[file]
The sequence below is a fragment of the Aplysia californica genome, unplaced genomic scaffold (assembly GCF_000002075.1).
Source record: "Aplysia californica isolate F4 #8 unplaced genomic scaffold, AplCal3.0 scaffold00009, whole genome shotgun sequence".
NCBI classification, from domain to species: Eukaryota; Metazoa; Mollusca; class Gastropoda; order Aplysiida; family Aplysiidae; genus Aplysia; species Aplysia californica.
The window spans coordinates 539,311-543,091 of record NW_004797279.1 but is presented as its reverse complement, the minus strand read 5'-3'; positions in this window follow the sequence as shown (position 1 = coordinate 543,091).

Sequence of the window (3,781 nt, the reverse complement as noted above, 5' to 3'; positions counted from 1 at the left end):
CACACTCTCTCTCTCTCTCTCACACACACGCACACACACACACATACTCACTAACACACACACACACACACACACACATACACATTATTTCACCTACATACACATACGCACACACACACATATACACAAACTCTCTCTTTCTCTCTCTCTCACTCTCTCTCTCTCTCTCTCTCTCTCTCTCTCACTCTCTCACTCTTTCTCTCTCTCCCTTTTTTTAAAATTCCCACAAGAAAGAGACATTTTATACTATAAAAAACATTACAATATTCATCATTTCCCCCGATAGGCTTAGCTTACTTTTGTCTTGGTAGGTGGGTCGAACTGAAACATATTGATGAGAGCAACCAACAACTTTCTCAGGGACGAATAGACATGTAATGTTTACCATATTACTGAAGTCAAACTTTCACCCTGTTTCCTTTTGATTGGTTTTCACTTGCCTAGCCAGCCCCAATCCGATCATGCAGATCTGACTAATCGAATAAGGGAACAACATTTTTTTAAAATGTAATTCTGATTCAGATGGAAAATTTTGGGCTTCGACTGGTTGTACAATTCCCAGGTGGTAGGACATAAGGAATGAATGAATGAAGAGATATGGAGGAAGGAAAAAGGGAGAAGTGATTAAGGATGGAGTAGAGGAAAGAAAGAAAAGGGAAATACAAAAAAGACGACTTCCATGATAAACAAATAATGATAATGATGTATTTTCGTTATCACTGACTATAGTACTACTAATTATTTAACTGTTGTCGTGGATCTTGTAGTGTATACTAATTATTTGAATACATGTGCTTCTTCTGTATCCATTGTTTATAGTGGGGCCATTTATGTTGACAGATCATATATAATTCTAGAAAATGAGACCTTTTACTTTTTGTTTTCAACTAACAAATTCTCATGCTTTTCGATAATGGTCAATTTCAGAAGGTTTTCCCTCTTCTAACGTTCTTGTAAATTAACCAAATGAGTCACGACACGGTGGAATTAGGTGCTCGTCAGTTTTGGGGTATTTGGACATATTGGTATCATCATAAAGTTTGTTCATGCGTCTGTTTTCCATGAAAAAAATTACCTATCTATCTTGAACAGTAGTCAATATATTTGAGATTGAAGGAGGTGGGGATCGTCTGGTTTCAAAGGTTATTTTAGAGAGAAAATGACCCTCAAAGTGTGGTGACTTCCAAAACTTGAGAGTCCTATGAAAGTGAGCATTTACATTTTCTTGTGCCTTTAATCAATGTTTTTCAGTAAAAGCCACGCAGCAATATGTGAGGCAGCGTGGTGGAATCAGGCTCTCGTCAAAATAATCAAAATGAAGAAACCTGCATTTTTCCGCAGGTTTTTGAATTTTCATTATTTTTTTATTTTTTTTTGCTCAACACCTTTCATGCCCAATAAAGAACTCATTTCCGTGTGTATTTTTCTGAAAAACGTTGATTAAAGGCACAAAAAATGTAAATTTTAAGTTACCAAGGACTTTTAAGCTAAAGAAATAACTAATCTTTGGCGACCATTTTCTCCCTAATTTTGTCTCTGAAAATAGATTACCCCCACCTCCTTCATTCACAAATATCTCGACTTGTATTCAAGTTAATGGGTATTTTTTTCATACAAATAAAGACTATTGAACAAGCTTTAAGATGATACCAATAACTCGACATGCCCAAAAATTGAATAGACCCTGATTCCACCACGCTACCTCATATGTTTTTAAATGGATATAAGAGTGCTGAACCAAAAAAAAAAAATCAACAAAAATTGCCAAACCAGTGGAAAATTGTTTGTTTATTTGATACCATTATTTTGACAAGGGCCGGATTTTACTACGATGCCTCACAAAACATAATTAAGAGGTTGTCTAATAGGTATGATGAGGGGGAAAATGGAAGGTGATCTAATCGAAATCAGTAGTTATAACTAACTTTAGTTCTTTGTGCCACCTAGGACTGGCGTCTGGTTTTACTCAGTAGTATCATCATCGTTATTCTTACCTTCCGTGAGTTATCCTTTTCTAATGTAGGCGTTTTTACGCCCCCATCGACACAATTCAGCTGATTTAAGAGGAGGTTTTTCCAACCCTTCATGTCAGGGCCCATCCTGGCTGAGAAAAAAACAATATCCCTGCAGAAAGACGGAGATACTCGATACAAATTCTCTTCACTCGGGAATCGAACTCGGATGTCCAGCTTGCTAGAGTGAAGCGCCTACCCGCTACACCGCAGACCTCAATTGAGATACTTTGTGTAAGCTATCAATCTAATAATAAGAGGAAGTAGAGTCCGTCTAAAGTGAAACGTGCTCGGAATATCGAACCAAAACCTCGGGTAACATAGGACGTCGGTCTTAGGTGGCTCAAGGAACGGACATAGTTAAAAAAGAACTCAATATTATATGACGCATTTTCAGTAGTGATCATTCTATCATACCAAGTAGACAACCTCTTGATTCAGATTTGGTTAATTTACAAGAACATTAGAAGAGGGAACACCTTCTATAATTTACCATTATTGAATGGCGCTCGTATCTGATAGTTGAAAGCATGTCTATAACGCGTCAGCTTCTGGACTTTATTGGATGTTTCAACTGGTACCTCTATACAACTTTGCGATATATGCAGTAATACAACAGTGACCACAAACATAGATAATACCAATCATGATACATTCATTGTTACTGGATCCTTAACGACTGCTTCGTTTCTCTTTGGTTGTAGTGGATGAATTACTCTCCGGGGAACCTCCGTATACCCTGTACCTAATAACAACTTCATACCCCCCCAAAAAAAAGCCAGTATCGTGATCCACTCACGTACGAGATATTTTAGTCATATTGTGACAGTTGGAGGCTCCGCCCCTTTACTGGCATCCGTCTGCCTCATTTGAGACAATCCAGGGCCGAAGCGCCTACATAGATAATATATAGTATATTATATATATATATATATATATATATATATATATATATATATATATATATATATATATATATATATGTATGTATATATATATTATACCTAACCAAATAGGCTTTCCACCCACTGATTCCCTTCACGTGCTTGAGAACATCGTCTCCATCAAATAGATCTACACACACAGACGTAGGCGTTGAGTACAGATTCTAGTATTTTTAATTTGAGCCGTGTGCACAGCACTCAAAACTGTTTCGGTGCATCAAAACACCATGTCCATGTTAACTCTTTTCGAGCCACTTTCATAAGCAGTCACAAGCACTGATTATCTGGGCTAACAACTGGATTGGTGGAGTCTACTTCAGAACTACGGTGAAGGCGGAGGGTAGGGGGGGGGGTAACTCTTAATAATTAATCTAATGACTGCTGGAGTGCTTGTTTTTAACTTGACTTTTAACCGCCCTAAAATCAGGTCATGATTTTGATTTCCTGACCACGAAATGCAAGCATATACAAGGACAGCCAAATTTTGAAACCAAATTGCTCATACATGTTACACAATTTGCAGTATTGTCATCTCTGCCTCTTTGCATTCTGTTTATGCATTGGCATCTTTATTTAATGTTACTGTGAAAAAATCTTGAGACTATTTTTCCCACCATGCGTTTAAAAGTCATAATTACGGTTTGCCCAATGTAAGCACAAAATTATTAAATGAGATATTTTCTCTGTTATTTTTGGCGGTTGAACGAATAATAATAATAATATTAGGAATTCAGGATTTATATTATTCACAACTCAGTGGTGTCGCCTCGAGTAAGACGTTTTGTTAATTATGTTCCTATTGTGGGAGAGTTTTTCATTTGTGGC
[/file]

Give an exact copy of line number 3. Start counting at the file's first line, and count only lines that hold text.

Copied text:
NCBI classification, from domain to species: Eukaryota; Metazoa; Mollusca; class Gastropoda; order Aplysiida; family Aplysiidae; genus Aplysia; species Aplysia californica.